I think I've been writing SQL statements since 1996. Maybe I encountered this scenario many years ago, but completely forgot about it. But I am pretty sure that since I have been working with GP over the last 13 years, I can't remember ever encountering it.
During the SmartConnect training class that I attended this week, the trainer, Mark Anderson, pointed out a situation where an extra space could accidentally make its way into a SQL statement in a SmartConnect map. He explained that the leading space in the WHERE clause value would cause the query to return zero records.
Somehow, I don't think I've run into this problem--I just haven't made that particular typo.
Here's an example of what that might look like. The first query has no leading space in the WHERE clause, but does have trailing spaces, and it retrieves one customer record. But the second query adds a few spaces in front of the customer ID value in the WHERE clause, and that query returns zero records.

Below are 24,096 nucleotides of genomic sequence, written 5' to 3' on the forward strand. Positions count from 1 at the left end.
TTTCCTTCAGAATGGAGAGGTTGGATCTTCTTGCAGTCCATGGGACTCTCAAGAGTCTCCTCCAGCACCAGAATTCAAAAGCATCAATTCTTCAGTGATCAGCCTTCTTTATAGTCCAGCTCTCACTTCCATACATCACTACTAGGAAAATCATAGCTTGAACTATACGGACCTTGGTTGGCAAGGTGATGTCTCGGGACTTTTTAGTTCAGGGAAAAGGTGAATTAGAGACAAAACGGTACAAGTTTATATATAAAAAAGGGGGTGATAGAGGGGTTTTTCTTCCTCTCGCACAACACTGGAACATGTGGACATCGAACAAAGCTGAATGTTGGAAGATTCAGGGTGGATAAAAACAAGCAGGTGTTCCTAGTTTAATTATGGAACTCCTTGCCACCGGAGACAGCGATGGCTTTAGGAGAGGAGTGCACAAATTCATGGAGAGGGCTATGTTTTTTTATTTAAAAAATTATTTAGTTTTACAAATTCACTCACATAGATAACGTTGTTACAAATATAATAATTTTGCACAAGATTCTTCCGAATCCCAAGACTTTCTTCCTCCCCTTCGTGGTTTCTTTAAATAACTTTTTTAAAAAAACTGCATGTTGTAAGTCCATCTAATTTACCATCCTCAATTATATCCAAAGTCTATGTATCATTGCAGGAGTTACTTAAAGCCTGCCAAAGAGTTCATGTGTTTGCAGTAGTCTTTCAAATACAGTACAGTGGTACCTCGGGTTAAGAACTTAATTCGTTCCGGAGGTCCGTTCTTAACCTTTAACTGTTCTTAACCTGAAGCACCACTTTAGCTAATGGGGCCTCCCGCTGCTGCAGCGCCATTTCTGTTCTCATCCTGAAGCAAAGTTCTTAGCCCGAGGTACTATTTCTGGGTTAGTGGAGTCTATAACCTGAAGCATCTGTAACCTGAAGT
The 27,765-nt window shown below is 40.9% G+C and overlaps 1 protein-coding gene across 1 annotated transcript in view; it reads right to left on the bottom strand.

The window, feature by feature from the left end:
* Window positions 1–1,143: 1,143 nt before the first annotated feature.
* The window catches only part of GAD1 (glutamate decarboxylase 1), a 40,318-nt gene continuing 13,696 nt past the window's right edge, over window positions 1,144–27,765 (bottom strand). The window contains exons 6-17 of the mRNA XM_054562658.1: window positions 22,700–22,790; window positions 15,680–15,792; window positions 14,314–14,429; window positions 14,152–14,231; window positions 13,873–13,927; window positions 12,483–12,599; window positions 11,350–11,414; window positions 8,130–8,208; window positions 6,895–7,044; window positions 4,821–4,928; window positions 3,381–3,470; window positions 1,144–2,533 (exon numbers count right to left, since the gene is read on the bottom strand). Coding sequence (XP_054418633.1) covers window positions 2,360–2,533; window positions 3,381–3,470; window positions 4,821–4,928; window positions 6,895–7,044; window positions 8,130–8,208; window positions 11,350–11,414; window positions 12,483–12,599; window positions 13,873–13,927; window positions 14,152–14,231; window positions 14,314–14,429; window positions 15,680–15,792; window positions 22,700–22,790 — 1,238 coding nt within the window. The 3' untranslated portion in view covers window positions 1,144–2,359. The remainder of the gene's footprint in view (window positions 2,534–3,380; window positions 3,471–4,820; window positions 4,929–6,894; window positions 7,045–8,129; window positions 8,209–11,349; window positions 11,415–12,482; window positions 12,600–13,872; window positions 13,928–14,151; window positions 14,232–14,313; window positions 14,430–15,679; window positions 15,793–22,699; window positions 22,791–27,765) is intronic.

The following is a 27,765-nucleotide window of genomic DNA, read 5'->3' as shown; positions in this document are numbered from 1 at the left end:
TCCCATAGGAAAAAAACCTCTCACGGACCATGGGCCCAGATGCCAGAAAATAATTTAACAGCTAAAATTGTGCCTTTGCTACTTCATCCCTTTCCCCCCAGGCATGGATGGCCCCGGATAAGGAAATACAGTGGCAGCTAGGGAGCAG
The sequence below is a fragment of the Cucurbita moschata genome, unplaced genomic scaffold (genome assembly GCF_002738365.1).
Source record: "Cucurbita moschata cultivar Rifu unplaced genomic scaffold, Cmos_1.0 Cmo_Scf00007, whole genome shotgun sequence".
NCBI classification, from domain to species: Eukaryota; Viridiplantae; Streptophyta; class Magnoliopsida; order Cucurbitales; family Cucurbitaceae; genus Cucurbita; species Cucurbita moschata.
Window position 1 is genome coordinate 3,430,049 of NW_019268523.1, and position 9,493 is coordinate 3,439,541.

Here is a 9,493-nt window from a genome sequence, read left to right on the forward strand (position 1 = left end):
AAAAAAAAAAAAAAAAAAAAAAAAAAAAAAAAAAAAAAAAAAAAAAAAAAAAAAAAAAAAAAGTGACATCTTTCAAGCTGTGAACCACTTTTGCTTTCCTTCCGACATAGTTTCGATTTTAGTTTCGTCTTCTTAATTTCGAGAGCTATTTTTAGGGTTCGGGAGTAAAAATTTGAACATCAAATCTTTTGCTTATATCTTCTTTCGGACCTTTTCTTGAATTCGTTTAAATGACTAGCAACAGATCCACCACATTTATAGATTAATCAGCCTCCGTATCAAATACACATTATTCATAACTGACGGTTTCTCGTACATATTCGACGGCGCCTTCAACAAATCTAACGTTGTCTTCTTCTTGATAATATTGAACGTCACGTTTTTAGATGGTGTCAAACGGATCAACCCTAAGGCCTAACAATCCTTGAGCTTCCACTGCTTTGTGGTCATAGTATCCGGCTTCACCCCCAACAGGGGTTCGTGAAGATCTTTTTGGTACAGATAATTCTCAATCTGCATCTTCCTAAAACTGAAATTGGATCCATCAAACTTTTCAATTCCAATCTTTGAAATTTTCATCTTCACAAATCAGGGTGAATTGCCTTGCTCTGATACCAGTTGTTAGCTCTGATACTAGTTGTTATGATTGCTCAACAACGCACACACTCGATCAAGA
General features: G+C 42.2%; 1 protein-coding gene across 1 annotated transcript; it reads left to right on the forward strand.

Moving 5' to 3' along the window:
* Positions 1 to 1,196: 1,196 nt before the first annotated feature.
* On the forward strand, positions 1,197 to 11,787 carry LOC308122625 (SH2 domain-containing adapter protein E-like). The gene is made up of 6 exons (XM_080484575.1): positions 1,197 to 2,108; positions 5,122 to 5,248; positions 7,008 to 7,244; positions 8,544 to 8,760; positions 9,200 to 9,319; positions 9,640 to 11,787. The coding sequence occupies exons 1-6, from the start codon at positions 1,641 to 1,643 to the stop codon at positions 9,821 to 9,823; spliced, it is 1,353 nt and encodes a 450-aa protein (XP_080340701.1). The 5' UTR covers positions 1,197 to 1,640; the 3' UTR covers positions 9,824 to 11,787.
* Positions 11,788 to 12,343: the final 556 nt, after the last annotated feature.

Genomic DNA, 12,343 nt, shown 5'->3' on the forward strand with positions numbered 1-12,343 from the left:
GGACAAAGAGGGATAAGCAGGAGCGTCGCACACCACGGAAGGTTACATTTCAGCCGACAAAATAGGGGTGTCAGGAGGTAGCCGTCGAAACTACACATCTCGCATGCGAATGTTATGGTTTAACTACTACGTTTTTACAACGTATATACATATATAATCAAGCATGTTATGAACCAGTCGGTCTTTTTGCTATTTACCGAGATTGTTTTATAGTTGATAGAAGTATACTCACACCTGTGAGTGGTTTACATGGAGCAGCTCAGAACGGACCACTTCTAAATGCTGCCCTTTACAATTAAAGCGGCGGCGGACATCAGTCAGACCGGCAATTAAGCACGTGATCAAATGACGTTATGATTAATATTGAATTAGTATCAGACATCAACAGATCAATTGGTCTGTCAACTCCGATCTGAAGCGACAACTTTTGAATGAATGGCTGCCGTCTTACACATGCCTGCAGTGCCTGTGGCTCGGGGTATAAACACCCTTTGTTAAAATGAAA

Most Dynamics GP application fields do not seem to allow leading spaces--the only exception I could find is the Note field/window. Given this, it is unlikely that you would have a situation where Dynamics GP data would have a leading space and cause this scenario.
However, if you have integrations or reporting with custom queries, or queries that are concatenated through script or code, it's possible for a space to creep in. In SmartConnect, this can occur when you are inserting a pre-defined data field name into a SQL statement, like this:
SELECT * FROM RM00101 WHERE CUSTNMBR = ' _CUSTOMERID'
When you drag the _CUSTOMERID source data field name into your SQL script, it can result in an extra space before the field name, causing the SQL statement to return zero records.
Since I can't remember having ever encountered this scenario, it isn't something I would think to look for. It makes sense, but it wouldn't have been obvious to me. I've become almost indifferent to trailing spaces, because they have no consequence with a typical GP SQL install, but leading spaces are definitely a gotcha.
I thought it was interesting, and a neat reminder about the mechanics of SQL Server.